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Is Buying a Motorcycle to Save Gas a Good Idea or False Economy?

By Edited Oct 13, 2015 0 0

Making the swap
Credit: wallygrom / flickr.com

Costs of Owning a Motorcycle

Motorcycle enthusiasts often cite the fuel economy of their two-wheel transportation as a reason to leave your car in the garage and switch to a motorcycle for your "daily driver." Is their logic sound? Well, maybe... but probably not.

Let's look at the most basic calculations first. We'll assume that your current vehicle's average fuel economy is 20 MPG and that the motorcycle you're considering has an average fuel economy of 60 MPG. Let's also assume that the average price of gasoline is $3.30 per gallon. On the basis of gasoline costs alone, switching to a motorcycle will save you 11 cents per mile. Sounds pretty good so far, right?

Unless you got rid of your car entirely, which isn't a good option for most people, you had to shell out for the motorcycle - say, an outlay of $7500 for a used bike (including TTL). How many miles will you have to ride to offset that original cost? Divide $7500 by $0.11 to get that number: in this case, about 68,200 miles is your "recovery mileage." Even if you commute by motorcycle every day for a year (240 days or so), a fifty-mile daily round trip would require almost six years until you've recovered the initial cost of the motorcycle.

How Much Do You Save?

Cost Recovery Mileage for different scenarios

  Ave. Gas/gal.  

  Car MPG     Bike MPG     Bike Cost     Recovery Mileage  
$3.30 20 60 $7,500 68,200
$4.00 20 60 $7,500 56,250
$3.30 15 60 $7,500 45,500
$3.30 20 60 $12,000 109,090

Fill 'er Up!

Getting Gas
Credit: El Caganer / flickr.com

A motorcyclist fills his ride.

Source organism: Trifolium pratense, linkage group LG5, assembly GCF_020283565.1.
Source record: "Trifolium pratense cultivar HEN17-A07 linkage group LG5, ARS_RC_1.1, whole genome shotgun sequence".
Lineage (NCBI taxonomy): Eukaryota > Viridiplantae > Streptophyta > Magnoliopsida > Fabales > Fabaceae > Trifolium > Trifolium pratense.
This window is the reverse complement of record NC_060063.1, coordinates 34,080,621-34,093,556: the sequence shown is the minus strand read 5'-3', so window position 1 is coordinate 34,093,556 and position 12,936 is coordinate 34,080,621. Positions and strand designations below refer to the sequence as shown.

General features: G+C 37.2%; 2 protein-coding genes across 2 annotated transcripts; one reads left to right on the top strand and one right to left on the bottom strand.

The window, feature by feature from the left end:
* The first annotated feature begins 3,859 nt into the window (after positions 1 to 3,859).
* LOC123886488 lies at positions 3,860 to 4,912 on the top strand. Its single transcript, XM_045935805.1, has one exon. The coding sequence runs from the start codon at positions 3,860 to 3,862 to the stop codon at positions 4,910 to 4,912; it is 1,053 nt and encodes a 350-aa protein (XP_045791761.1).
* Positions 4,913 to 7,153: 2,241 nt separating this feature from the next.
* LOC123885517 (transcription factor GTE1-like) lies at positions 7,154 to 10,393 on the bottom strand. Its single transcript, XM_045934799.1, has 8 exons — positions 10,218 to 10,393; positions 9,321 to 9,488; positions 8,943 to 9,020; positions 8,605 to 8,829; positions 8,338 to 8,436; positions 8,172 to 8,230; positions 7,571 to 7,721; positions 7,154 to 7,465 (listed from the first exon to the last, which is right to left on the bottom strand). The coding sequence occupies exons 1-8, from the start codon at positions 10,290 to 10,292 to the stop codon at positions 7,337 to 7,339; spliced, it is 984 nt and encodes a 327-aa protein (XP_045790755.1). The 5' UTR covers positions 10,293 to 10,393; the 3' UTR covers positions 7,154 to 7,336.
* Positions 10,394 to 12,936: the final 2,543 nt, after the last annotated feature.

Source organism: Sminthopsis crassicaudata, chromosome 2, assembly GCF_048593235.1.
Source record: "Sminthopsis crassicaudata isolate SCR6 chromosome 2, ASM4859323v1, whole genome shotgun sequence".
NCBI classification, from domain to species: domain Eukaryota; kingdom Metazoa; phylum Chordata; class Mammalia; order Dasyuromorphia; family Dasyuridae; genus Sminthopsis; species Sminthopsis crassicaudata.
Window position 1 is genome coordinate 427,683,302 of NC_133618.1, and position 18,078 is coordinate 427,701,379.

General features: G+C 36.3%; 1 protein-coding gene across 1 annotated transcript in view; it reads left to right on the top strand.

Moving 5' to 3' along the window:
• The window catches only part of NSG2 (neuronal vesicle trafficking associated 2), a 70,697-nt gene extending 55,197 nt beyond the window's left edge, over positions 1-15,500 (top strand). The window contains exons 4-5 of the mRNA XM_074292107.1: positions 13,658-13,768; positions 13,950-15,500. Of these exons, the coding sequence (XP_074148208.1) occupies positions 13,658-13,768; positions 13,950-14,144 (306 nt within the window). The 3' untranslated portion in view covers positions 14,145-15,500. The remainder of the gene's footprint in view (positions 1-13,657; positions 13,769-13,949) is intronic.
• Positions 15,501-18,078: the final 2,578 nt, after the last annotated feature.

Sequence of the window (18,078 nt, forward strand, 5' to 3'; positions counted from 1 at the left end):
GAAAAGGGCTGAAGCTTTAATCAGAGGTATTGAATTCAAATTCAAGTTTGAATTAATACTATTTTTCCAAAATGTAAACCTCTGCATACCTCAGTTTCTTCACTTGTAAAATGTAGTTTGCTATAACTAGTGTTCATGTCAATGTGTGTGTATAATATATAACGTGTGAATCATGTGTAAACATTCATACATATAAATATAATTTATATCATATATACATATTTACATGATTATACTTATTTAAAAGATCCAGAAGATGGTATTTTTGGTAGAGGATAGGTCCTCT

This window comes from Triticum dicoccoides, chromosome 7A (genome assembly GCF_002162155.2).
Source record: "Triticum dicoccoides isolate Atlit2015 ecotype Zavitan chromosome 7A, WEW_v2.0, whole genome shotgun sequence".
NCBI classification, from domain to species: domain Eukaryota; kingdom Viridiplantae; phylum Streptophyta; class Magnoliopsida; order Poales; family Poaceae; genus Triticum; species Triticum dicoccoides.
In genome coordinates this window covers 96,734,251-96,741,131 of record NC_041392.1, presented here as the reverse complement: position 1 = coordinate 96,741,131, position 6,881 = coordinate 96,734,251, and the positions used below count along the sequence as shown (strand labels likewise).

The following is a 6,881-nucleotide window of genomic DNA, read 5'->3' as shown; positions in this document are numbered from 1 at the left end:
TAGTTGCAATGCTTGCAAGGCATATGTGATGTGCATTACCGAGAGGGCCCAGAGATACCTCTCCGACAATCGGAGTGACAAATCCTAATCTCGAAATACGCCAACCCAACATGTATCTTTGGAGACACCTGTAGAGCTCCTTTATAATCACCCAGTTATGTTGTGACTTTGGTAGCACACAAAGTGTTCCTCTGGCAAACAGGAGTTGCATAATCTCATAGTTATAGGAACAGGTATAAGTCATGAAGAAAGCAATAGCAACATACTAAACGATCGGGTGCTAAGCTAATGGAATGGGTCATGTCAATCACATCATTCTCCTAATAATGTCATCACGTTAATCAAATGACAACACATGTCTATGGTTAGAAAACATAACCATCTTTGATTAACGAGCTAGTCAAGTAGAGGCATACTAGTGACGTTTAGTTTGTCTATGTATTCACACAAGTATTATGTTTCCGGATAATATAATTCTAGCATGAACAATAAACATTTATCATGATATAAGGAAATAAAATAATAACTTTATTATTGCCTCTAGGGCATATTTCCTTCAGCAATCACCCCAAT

How Much Do You Really Save?

If gas gets more expensive, recovery mileage goes down: for the original fuel economy with an average price of $4.00 (heaven forbid!), the recovery mileage is 56,250 miles. A bigger differential in car and motorcycle mileage would also reduce the recovery mileage. If your car only gets 15 MPG and everything else stays the same, the recovery mileage would drop to about 45,500 miles. On the other hand, you say you want a more expensive bike? the recovery factor goes up, too: say you bought a new bike for $12,000 and (using those original fuel economy numbers) the recovery mileage goes up to more than 109,000 miles. 

There are other factors to include: the cost of maintenance on your car will decrease, but now you need to pay maintenance on the motorcycle as well. The cost of insurance on the car falls, but the added cost of registering and insuring the motorcycle will almost certainly be more than the reduction in the car's insurance costs. There are plenty of other factors to consider as well: licensing of the new motorcycle, additional cost of tattoos and a leather halter top for the old lady, etc. Avid bikers will argue that the joy of riding is worth any additional expense. That may all be true, but before you consider buying a motorcycle just to save on fuel costs, be certain to factor in all the costs instead of just focusing on how much gasoline you'll be saving.

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